2. Operate from a value-oriented framework and you will make money. This is a time-tested approach that has proven to make big money slowly but surely. The track records of many great investors attest to this fact.

3. Search widely for value. The more rocks you turnover, the greater your chances of finding something worthwhile. Cundill became a global investor and scoured the globe looking for deep value.

4. Get good at scuttlebut. Information is the lifeblood of sound investment decisions. Read broadly. Develop your network. Focus. Cundill was a master of the power of scuttlebut which he used to insure he understood a situation thoroughly before committing precious capital.

5. Be patient. Cundill wrote, “The most important attribute for success in value investing is patience, patience, and more patience. The majority of investors do not posses this characteristic.” Coming from a man like Cundill, this speaks for itself.

6. Keep a journal. Cundill kept a detailed investing journal throughout his career that provides the basis for the book. The process of writing worked to clarify his thoughts and allowed him to look back and grow from his experience and mistakes.

7. Do a yearly post-mortem. Each year, Cundill did a critical analysis of his decisions and performance during the prior year. This was conducted with honesty and humility in an effort to continue to raise the level of his game.

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Intrinsic Value: a range, not a precise figure

Yesterday, I wrote a blog post that described Tom Gayner’s approach to valuing Berkshire Hathaway. Gayner is a great investor with deep knowledge of Berkshire, in particular, and the insurance business, in general. In the post, I used Gayner’s framework to calculate a range of intrinsic value for Berkshire.

The blog post was also published on GuruFocus.com, where it received some criticism for the range of intrinsic value being too wide, and, buy extension, not particularly useful.

Admittedly, the range produced (for the B shares) is a wide: $55 to $208. Arguably, an analyst could pin that range down by narrowing the range of assumptions and/or tweaking the model.

On the otherhand, such a wide range may be useful to an investor if the stock is trading near, or below, the low of that range.

Why?

Because the wider the range, the greater the probability that the value is actually within that range.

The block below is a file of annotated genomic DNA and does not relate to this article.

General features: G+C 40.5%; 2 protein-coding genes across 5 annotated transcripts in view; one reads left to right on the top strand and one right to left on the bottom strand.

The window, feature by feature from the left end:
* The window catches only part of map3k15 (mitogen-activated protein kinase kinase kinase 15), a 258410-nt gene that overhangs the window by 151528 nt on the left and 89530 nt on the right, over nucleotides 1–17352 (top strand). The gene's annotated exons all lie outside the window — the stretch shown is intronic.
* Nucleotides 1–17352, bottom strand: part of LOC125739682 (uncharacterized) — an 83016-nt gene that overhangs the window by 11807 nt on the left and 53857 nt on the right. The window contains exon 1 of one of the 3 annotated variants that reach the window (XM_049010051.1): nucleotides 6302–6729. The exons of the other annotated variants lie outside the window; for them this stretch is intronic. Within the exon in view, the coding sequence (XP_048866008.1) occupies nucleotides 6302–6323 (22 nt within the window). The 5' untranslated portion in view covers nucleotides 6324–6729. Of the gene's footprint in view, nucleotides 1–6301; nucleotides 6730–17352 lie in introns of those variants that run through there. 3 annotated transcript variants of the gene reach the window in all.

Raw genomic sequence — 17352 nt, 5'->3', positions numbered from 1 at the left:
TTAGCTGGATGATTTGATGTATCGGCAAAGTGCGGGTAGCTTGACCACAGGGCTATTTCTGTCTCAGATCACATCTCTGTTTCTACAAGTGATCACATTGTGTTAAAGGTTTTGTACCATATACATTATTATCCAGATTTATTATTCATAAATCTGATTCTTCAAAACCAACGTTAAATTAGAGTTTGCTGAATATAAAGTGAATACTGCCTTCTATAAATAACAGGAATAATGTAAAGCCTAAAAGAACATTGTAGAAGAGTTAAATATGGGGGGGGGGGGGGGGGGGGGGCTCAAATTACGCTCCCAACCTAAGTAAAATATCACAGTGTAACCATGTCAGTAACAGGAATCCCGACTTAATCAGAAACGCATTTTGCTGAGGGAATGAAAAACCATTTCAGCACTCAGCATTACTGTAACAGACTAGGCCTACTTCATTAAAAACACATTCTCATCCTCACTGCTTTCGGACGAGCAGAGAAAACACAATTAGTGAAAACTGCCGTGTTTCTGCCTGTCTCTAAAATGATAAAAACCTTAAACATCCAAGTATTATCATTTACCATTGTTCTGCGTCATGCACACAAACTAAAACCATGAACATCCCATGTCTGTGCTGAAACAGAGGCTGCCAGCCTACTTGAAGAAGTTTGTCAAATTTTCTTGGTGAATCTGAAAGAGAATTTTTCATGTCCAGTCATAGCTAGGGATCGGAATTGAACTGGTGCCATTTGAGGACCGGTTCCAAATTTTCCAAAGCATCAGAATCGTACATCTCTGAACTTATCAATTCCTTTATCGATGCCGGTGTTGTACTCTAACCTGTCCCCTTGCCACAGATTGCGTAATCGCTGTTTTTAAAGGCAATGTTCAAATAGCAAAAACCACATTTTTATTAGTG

Put more precisely, the greater the range, the greater the probability that the ACTUAL future free cash flows discounted by the ACTUAL future prevailing interest rates will be within that range.

If you can buy a security at a discount to this range you may have found a winner and, equally important, you’re unlikely to loose your capital.

When you insist on a margin of safety when buying a stock – for example, requiring at least a 30% discount to your estimate of intrinsic value – you are implicitly making allowance for the fact that your estimate of value may be materially higher than the business’s actual intrinsic value. This is really just another way of looking at intrinsic value as a range.

Here’s what Graham had to say on the matter in Security Analysis.

“The essential point is that security analysis does not seek to determine exactly what is the intrinsic value of a given security. It needs only to establish that the value is adequate – e.g., to protect a bond or to justify a stock purchase – or else that the value is considerably higher or considerably lower than the market price. For such purposes an indefinite and approximate measure of the intrinsic value may be sufficient.”

Here’s what Seth Klarman had to say on the matter in Margin of Safety.

Many investors insist on affixing exact values to their investments, seeking precision in an imprecise world, but business value cannot be precisely determined. Reported book value, earnings, and cash flow are, after all, only the best guesses of accountants who follow a fairly strict set of standards and practices designed more to achieve conformity than to reflect economic value. Projected results are less precise still. You cannot appraise the value of your home to the nearest thousand dollars. Why would it be any easier to place a value on vast and complex businesses?